1

I have this functor:

struct functor
{
  template<class T> void operator()(T value)           // (*)
  {
    // process the value
  }
  template<> void operator()<const wchar_t *>(const wchar_t *value) // (**)
  {
    if (value)
    {
      // process the value
    }
  }
  template<> void operator()<const char *>(const char *value) // (**)
  {
    if (value)
    {
      // process the value
    }
  }
  template<> void operator()<wchar_t *>(wchar_t *value) // (**)
  {
    if (value)
    {
      // process the value
    }
  }
  template<> void operator()<char *>(char *value) // (**)
  {
    if (value)
    {
      // process the value
    }
  }
};

As you can see, I have 4 identical template specializations. Is there a technique to specify all of them once, meaning somehow to partition all the possible types into the main group (*) and the specialized one (**)?

Thanks.

EDIT

Oops, fixed some typos.

6
  • Those are not valid specializations. What is T?
    – Kerrek SB
    Jan 12 '12 at 21:41
  • maybe you should tell us what you are really trying to do instead of how you are currently trying to solve your problem
    – Grizzly
    Jan 12 '12 at 21:42
  • Something like typename std::enable_if<MyCheck<T>::value>::type operator()(T);, I suppose.
    – Kerrek SB
    Jan 12 '12 at 21:42
  • @KerrekSB - could you reply with a full code snippet?
    – mark
    Jan 12 '12 at 21:46
  • Why do you need a const and a non-const version if they are "identical"?
    – Bo Persson
    Jan 12 '12 at 21:54
3

You can get away with a simpler scheme - overloading!

template<class T>
void foo(T value){ // general
  // ...
}

template<class T>
void foo(T* value){ // for pointers!
  if(value)
    foo(*value); // forward to general implementation
}

Also, I'd recommend to make the parameter a reference - const if you don't need to modify it (or maybe both, depending on what you actually need to do):

template<class T>
void foo(T& value){ // general, may modify parameter
  // ...
}

template<class T>
void foo(T const& value){ // general, will not modify parameter
  // ...
}

If you want to have a special implementation for a certain set of types (i.e., one implementation for the whole set), traits and tag dispatching can help you:

// dispatch tags
struct non_ABC_tag{};
struct ABC_tag{};

class A; class B; class C;

template<class T>
struct get_tag{
  typedef non_ABC_tag type;
};

// specialization on the members of the set
template<> struct get_tag<A>{ typedef ABC_tag type; };
template<> struct get_tag<B>{ typedef ABC_tag type; };
template<> struct get_tag<C>{ typedef ABC_tag type; };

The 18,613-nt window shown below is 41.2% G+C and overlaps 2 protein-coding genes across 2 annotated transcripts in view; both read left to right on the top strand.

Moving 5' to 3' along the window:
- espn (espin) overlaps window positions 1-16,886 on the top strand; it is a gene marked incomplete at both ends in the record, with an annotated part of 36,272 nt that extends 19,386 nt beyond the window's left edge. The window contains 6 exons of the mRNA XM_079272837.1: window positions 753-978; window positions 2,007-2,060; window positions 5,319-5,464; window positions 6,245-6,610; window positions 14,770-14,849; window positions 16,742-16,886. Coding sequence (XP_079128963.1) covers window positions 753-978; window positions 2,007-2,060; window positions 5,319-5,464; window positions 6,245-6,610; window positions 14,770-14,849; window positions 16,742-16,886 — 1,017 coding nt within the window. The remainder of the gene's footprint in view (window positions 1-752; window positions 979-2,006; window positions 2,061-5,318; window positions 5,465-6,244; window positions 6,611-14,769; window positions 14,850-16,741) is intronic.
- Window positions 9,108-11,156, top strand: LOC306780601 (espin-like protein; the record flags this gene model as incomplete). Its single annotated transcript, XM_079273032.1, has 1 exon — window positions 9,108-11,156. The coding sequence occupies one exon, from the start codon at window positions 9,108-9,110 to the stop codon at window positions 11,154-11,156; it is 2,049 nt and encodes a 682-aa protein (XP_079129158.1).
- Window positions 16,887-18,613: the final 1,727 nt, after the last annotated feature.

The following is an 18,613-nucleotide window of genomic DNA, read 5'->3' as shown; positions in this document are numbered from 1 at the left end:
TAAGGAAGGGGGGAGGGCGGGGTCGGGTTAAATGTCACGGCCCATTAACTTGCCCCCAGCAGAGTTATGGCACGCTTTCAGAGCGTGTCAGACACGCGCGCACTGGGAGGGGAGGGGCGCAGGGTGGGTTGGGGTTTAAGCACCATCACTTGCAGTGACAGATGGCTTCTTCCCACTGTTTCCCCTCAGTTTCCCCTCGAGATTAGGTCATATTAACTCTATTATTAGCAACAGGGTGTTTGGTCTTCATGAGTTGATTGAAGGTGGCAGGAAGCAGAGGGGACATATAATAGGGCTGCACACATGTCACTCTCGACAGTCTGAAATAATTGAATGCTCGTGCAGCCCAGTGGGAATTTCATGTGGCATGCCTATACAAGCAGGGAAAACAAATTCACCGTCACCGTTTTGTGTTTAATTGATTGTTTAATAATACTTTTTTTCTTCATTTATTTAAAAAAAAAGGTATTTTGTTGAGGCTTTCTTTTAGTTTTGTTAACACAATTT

// again, consider references for 'value' - see above
template<class T>
void foo(T value, non_ABC_tag){
  // not A, B or C ...
}

template<class T>
void foo(T value, ABC_tag){
  // A, B, or C ...
}

template<class T>
void foo(T value){
  foo(value, typename get_tag<T>::type()); // dispatch
}

Bottom line is, you'll need atleast some amount of duplication (tags, overloads, ...) if you want to group types that have nothing in common.

4
  • How does that help? You still have to implement the same function four times. Jan 12 '12 at 21:46
  • This is good if I divide my types into pointers and non pointers. But what if this is not the case? Is there an explicit way to tell that a template is specialized for types A, B and C, where the template implementation is identical for all of them? Overloading forces me to duplicate the implementation for A, B and C.
    – mark
    Jan 12 '12 at 21:59
  • @mark: You can use traits and tag dispatching (gonna edit that in), or just overload for A, B and C and forward to a general implementation (like done here for pointers).
    – Xeo
    Jan 12 '12 at 22:02
  • I wish it could be expressed a bit less verbosely.
    – mark
    Jan 12 '12 at 22:36
1

You mean like this?

struct functor
{
    template<class T> void operator()(T value)
    {
        // process the value
    }
    template<class T> void operator()(T* value) // overload, not specialization
    {
        if (value) {
            // process the value
        }
    }
};

http://ideone.com/P8GLp

If you want only those types, something else

struct functor
{
protected:
    template<class T> void special(T* value) // overload, not specialization
    {
        if (value) {
            // process the value
        }
    }    
public
    template<class T> void operator()(T value)
    {
        // process the value
    }
    void operator()(char* value) {special(value);}
    void operator()(wchar_t* value) {special(value);}
    void operator()(const char* value) {special(value);}
    void operator()(const wchar_t* value) {special(value);}
};
8
  • 1
    Function templates may not be specialized partially.
    – Kerrek SB
    Jan 12 '12 at 21:46
  • I suppose you mean template<> in the second template, right?
    – mark
    Jan 12 '12 at 21:46
  • @Xeo - There used to be <T*> after operator(), now it is indeed an overload.
    – mark
    Jan 12 '12 at 21:54
  • @KerrekSB: I was debugging as you typed that, fixed it with specialization instead Jan 12 '12 at 21:54
  • This is good if I divide my types into pointers and non pointers. But what if this is not the case? Is there an explicit way to tell that a template is specialized for types A, B and C, where the template implementation is identical for all of them? Overloading forces me to duplicate the implementation for A, B and C.
    – mark
    Jan 12 '12 at 22:00

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